Guillermo del Toro collaborator Daniel Kraus has seen George A. Romero's unseen Amusement Park and calls it a "savage masterwork." Back at the beginning of October, Romero's widow, Suzanne Desrocher-Romero, revealed that the legendary horror director had left behind nearly 50 scripts, an unfinished novel, and an unreleased movie from 1973 that she was hoping to release. That unreleased movie is Amusement Park and it has only been seen by a select few over the years, and now Kraus can name himself as one of them.

Daniel Kraus was brought into the fold by Suzanne Desrocher-Romero to help finish the novel that George A. Romero left behind, entitled The Living Dead, which should be out by the fall of 2019. The frequent collaborator of Guillermo del Toro was very happy to announce that he had seen Amusement Park over the weekend, and hails it as one of the director's best works. Kraus called it a "revelation" and had this to say.

"With the exception of Night of the Living Dead -maybe- The Amusement Park is Romero's most overtly horrifying film. Hugely upsetting in form & function."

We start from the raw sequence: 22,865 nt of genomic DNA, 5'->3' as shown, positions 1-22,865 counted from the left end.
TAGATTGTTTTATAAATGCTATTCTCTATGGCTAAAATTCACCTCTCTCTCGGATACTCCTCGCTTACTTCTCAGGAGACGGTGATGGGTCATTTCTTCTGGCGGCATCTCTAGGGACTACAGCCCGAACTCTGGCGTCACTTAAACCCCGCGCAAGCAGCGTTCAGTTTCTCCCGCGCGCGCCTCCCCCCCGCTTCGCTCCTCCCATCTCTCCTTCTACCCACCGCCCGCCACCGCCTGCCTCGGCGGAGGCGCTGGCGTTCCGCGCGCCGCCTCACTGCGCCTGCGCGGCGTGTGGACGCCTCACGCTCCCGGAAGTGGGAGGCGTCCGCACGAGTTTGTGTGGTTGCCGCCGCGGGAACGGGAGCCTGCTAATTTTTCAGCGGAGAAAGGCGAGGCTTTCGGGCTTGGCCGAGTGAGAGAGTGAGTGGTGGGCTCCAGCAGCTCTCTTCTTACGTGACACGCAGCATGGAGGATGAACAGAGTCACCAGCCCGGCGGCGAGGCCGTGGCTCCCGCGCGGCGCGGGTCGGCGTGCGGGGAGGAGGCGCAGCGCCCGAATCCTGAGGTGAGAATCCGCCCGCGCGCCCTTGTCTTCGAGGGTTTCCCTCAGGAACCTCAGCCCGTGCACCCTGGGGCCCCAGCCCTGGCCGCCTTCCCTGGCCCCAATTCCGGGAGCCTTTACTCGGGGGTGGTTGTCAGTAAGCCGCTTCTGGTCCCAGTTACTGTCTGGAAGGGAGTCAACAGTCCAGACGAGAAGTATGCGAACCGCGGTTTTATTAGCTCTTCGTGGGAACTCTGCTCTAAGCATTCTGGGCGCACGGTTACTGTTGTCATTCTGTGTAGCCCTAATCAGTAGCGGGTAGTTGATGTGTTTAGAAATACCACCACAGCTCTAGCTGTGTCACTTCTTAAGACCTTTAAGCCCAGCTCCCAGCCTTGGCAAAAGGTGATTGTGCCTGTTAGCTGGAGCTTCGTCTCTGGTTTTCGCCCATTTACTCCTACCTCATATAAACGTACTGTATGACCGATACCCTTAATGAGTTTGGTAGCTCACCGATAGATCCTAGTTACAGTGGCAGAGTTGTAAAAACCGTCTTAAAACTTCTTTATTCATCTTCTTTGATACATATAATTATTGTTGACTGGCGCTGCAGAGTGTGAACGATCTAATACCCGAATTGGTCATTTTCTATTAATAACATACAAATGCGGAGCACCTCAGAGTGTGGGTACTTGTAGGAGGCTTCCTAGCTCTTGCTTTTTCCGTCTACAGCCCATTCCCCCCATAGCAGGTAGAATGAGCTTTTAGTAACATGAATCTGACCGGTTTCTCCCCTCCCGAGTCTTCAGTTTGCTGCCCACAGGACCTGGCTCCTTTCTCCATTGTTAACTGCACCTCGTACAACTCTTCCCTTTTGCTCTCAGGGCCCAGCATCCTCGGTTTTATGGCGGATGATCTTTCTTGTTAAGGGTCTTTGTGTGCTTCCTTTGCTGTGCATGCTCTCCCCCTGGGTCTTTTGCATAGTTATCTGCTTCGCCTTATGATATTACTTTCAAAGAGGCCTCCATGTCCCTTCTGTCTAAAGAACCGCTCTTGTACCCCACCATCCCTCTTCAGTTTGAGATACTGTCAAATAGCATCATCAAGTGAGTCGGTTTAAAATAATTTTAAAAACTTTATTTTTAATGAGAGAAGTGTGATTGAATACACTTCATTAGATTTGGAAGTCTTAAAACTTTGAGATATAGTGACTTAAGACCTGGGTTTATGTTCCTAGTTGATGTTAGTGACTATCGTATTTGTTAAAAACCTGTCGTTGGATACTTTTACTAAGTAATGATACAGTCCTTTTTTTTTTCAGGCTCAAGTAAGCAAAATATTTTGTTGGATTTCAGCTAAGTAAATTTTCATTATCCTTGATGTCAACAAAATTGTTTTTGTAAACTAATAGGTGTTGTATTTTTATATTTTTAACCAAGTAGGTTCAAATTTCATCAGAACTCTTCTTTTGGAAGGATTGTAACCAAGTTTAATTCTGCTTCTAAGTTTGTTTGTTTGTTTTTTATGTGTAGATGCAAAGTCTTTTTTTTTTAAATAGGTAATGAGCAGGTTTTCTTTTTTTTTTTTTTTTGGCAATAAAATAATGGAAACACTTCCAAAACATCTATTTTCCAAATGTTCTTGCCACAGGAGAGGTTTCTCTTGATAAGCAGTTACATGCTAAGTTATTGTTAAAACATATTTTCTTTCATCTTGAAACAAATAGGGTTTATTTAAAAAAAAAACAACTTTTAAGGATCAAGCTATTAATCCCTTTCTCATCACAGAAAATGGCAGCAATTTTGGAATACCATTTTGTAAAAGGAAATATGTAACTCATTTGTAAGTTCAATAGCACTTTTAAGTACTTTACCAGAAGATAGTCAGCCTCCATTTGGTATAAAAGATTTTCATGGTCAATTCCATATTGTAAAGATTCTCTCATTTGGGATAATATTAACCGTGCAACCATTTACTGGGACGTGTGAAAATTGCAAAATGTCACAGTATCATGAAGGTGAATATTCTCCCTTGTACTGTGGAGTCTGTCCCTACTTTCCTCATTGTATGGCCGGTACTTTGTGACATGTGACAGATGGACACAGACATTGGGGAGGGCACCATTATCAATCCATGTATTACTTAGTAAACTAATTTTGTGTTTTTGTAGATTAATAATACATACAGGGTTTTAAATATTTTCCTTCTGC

Daniel Kraus went on to quote the scholar Tony Scott, who was able to see The Amusement Park 30 years ago. Scott said, "The film is far too powerful for American society... It must remain under lock and key, never seeing the light of day," upon seeing it. Obviously, a review like that has gained a lot of attention for George A. Romero's unreleased work. Kraus went on to talk about the movie. He explains.

"It was never shown publicly. The people who funded it wouldn't allow it. And no wonder. It's hellish. In Romero's long career of criticizing American institutions, never was he so merciless."

The Amusement Park clearly left a huge impact on Daniel Kraus, who now says that he is dedicating himself to finding a way to get the unreleased movie out into the world. On George A. Romero's official website, fans can donate money to get the project restored, but there's no information on what could happen when it finally goes through the restoration process. However, Kraus is going to do whatever he can to make sure that The Amusement Park is released to the masses.

When pondering why The Amusement Park has fallen through the cinematic cracks over the years, Daniel Kraus summed it up by saying, "It's dangerous and uncomfortable." The movie is described as a "PSA on age discrimination," and was reportedly shot for TV and later scrapped. It's believed that the project was funded by a religious group, who wanted to have the movie buried so that nobody would ever see it. If Kraus gets his way, we'll all be able to see George A. Romero's long lost gem in the near future. You can check out the reactions to The Amusement Park below, thanks to Daniel Kraus' Twitter account.